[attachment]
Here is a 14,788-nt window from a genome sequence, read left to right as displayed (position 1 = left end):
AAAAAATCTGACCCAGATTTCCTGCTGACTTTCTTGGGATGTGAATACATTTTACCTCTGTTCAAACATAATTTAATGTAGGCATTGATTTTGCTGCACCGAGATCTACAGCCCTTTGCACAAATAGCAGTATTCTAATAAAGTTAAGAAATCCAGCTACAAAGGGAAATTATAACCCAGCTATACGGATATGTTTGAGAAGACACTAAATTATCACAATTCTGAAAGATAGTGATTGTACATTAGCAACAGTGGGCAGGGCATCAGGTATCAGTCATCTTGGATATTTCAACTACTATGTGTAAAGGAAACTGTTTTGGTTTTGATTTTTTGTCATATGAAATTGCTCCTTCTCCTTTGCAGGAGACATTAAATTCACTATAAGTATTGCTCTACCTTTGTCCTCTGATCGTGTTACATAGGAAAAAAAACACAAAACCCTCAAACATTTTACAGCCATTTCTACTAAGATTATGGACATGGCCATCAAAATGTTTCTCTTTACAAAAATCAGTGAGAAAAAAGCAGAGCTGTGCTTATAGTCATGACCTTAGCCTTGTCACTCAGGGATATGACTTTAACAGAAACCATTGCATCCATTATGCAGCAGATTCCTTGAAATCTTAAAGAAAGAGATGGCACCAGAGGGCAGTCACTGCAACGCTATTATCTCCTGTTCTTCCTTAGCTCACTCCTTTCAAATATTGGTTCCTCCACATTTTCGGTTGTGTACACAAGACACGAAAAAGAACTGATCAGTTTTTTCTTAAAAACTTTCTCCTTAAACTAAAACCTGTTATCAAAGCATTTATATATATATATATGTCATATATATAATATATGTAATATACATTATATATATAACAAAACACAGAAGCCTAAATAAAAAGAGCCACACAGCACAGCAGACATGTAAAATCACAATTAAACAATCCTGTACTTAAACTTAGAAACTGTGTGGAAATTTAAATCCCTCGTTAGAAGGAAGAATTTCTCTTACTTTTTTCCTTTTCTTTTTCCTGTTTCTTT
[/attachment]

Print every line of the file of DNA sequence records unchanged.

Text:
Here is a 14,788-nt window from a genome sequence, read left to right as displayed (position 1 = left end):
AAAAAATCTGACCCAGATTTCCTGCTGACTTTCTTGGGATGTGAATACATTTTACCTCTGTTCAAACATAATTTAATGTAGGCATTGATTTTGCTGCACCGAGATCTACAGCCCTTTGCACAAATAGCAGTATTCTAATAAAGTTAAGAAATCCAGCTACAAAGGGAAATTATAACCCAGCTATACGGATATGTTTGAGAAGACACTAAATTATCACAATTCTGAAAGATAGTGATTGTACATTAGCAACAGTGGGCAGGGCATCAGGTATCAGTCATCTTGGATATTTCAACTACTATGTGTAAAGGAAACTGTTTTGGTTTTGATTTTTTGTCATATGAAATTGCTCCTTCTCCTTTGCAGGAGACATTAAATTCACTATAAGTATTGCTCTACCTTTGTCCTCTGATCGTGTTACATAGGAAAAAAAACACAAAACCCTCAAACATTTTACAGCCATTTCTACTAAGATTATGGACATGGCCATCAAAATGTTTCTCTTTACAAAAATCAGTGAGAAAAAAGCAGAGCTGTGCTTATAGTCATGACCTTAGCCTTGTCACTCAGGGATATGACTTTAACAGAAACCATTGCATCCATTATGCAGCAGATTCCTTGAAATCTTAAAGAAAGAGATGGCACCAGAGGGCAGTCACTGCAACGCTATTATCTCCTGTTCTTCCTTAGCTCACTCCTTTCAAATATTGGTTCCTCCACATTTTCGGTTGTGTACACAAGACACGAAAAAGAACTGATCAGTTTTTTCTTAAAAACTTTCTCCTTAAACTAAAACCTGTTATCAAAGCATTTATATATATATATATGTCATATATATAATATATGTAATATACATTATATATATAACAAAACACAGAAGCCTAAATAAAAAGAGCCACACAGCACAGCAGACATGTAAAATCACAATTAAACAATCCTGTACTTAAACTTAGAAACTGTGTGGAAATTTAAATCCCTCGTTAGAAGGAAGAATTTCTCTTACTTTTTTCCTTTTCTTTTTCCTGTTTCTTT